Joint ownership

Joint ownership can be defined as a regime of forced co- ownership of dividing barriers such as walls, hedges and ditches. These are not easements but genuine rights of ownership held in common by two people.

What is joint ownership?

The joint ownership is governed by Articles 653 to 673 of the French Civil Code.

A jointly-owned wall is a wall which is common between two neighbors of which they are joint owners. We refer to forced co- ownership since this state of indivision is in principle perpetual.

When two neighboring owners decide to build at their joint costs a fence placed on the dividing line of their land, this fence is jointly-owned (mitoyenne). The setting up of this fence, jointly owned from the origin, results from an amicable agreement.

Acquisition of a jointly-owned wall

It is also possible to amicably acquire the joint-ownership of a wall which is located on the boundaries of a property or a portion of a jointly-owned wall built individually by the neighbor (in particular in case of raising). The acquisition of the joint ownership constitutes a transfer of ownership and requires a document of survey as well as a notarial act drafted by your Notary. This acquisition indeed results in the displacing of the properties’ dividing line since half the ground on which the wall rests now privatively belongs to each of the neighbors. The purchaser must pay half of the wall's costs and half of the ground’s value on which it is built.

The regime of joint ownership does not apply to the walls belonging to the public domain. Only a wall dependent of the private domain of the community or the State can be jointly-owned.

How is joint ownership established or not?

The methods of proof's hierarchy allowing to establish the joint ownership is the following:

  • Acquisitive prescription : leaning a building against the wall of his neighbor for thirty years, without protest from said neighbor, allows to claim the joint ownership of the part of the wall used.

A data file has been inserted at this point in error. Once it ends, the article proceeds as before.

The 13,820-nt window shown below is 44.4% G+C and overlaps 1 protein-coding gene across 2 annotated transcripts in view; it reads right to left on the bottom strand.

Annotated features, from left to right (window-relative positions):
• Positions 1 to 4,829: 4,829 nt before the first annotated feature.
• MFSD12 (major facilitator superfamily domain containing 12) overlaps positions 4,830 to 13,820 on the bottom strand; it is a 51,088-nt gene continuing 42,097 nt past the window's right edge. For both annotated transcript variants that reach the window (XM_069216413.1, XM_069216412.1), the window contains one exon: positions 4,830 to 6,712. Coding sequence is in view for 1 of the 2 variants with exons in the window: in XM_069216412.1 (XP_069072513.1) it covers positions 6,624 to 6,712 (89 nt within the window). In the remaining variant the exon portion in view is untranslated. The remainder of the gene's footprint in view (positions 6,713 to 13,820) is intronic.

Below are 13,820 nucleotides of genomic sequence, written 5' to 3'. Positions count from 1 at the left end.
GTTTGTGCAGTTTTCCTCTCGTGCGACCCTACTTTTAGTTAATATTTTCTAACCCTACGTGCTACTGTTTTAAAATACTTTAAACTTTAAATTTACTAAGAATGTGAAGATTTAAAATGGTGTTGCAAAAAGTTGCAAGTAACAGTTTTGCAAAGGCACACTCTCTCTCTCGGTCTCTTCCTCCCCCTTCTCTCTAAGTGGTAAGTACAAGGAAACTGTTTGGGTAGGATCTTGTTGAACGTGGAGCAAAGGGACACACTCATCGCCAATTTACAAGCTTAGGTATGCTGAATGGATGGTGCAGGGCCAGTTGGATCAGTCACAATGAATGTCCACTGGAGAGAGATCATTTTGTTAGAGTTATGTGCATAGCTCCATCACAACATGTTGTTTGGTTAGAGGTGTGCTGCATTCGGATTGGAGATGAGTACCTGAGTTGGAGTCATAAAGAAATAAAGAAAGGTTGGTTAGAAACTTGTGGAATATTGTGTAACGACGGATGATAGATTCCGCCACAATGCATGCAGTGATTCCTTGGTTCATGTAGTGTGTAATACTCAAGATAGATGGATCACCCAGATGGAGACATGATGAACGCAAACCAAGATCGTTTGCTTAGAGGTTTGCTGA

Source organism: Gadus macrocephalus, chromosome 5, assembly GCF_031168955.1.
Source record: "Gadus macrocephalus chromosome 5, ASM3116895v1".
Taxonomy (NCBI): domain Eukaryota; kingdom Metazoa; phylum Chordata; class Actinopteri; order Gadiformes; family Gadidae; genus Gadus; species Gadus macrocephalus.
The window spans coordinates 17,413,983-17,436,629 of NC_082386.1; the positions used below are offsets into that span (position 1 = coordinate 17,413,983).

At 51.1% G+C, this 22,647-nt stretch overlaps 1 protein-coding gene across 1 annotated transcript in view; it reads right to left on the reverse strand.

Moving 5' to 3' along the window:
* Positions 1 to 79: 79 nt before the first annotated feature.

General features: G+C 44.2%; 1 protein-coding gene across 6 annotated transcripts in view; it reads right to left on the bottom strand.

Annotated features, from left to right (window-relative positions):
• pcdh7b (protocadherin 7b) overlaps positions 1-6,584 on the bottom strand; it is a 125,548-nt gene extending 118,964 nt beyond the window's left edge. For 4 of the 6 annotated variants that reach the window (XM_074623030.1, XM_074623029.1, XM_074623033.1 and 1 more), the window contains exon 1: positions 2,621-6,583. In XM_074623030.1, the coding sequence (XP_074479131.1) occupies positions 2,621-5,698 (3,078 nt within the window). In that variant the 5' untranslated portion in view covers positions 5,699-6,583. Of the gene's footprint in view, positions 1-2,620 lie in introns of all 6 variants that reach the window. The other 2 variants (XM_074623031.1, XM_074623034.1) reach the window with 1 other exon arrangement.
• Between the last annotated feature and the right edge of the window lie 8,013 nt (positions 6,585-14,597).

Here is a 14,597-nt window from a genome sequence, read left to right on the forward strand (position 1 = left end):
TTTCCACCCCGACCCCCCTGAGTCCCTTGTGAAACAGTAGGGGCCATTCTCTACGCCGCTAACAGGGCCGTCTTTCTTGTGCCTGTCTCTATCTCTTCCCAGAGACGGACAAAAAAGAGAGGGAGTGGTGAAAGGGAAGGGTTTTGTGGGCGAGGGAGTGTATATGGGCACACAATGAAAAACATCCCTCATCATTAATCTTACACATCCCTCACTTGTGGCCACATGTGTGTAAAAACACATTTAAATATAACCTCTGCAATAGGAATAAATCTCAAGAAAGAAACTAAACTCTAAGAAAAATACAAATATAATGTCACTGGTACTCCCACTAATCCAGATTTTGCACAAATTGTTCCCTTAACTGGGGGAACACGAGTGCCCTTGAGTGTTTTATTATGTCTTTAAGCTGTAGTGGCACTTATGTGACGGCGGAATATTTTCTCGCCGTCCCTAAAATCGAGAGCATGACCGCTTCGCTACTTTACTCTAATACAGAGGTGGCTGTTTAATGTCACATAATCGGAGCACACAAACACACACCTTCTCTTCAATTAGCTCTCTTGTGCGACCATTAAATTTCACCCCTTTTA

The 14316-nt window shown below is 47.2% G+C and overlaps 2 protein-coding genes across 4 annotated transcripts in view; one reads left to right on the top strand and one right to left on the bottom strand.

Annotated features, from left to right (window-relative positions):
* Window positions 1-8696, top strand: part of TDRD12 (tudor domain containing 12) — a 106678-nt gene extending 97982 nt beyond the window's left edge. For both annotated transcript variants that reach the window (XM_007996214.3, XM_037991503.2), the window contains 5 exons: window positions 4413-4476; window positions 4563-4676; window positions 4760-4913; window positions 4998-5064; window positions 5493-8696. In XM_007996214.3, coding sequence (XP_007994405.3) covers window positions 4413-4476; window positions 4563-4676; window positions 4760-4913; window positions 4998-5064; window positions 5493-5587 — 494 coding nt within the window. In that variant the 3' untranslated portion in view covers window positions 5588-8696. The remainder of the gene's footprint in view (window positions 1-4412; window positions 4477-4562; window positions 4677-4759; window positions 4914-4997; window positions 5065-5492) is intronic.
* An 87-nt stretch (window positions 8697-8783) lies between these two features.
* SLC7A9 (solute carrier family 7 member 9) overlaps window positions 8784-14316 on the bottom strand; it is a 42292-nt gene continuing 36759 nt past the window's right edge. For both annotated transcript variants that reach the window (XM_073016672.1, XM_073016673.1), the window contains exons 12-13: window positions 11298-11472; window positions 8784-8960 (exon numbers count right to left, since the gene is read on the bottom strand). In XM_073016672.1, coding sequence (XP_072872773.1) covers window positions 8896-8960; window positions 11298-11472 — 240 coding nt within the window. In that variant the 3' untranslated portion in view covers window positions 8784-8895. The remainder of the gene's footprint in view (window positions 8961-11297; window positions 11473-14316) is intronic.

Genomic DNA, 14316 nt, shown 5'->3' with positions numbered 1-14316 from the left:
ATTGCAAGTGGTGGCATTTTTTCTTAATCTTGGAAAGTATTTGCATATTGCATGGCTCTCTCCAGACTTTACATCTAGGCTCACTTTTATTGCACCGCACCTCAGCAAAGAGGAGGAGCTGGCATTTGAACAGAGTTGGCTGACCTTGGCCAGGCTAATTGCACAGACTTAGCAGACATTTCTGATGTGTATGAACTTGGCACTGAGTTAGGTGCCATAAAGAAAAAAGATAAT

• The title: This is the notarial act that will clarify if the fence is private or terraced, but if this title is not common to the two neighbors, the act is only a presumption submitted to the discretion of the judge.
  • Marks of non joint-ownership of the wall (Article 654 of the French Civil Code): When the top of the wall comprises a tilted surface or when said wall comprises nets or corbels on one side, they are considered to belong to one owner, the one towards whom the tilted surface is directed or on the side of whom the nets or corbels are placed.
  • Marks of non joint-ownership of ditches (Article 666 of the French Civil Code): When the raising or heap of earth is located on one side only of the ditch.
  • Presumptions of joint-ownership of the wall (Article 653 and 666 of the French Civil Code): a wall is presumed jointly-owned when it serves as separation between two buildings up to the point of disjunction, or between a courtyard and a garden, or between enclosures in fields.
  • Presumptions of joint-ownership of a fence or a ditch (Article 666 of the French Civil Code): Any fence separating inheritances is deemed jointly-owned unless there is a title, prescription or mark indicating the contrary, and any ditch is supposed to belong exclusively to the person towards whom the heap of earth is located.

Rights of joint owners situated next to each othe

Each of the neighbors may lean constructions against the wall and insert beams with the consent of the other owner of the wall or agreement of an expert in the absence of neighbor. Each owner may also lean plantations in espalier, provided they do not exceed the wall’s top.

Each owner can rent the face of the wall which is located on their side for advertising purposes without giving notice to his/her neighbor and without sharing the fees collected. No openings (doors, windows) can be done in a common wall without the neighbor’s agreement.

Any joint-owner can raise on his/her own the party wall or increase its thickness. He/she then shall entirely support the costs of the works since the raised or increased part is his property. If the party wall cannot support the elevation, the person who wishes to raise the wall shall rebuild said wall at his/her own expense.

Obligations of joint owners situated next to each other:

Both neighbors shall jointly contribute to the maintenance, repairs or reconstructions expenses of the party wall.

This rule is however excluded when works are made necessary because of only one of the owners: Consequently, the owner that demolishes his building shall perform the works of waterproofing of the subsisting party wall from now on exposed to the weather without protection.

Frequently asked questions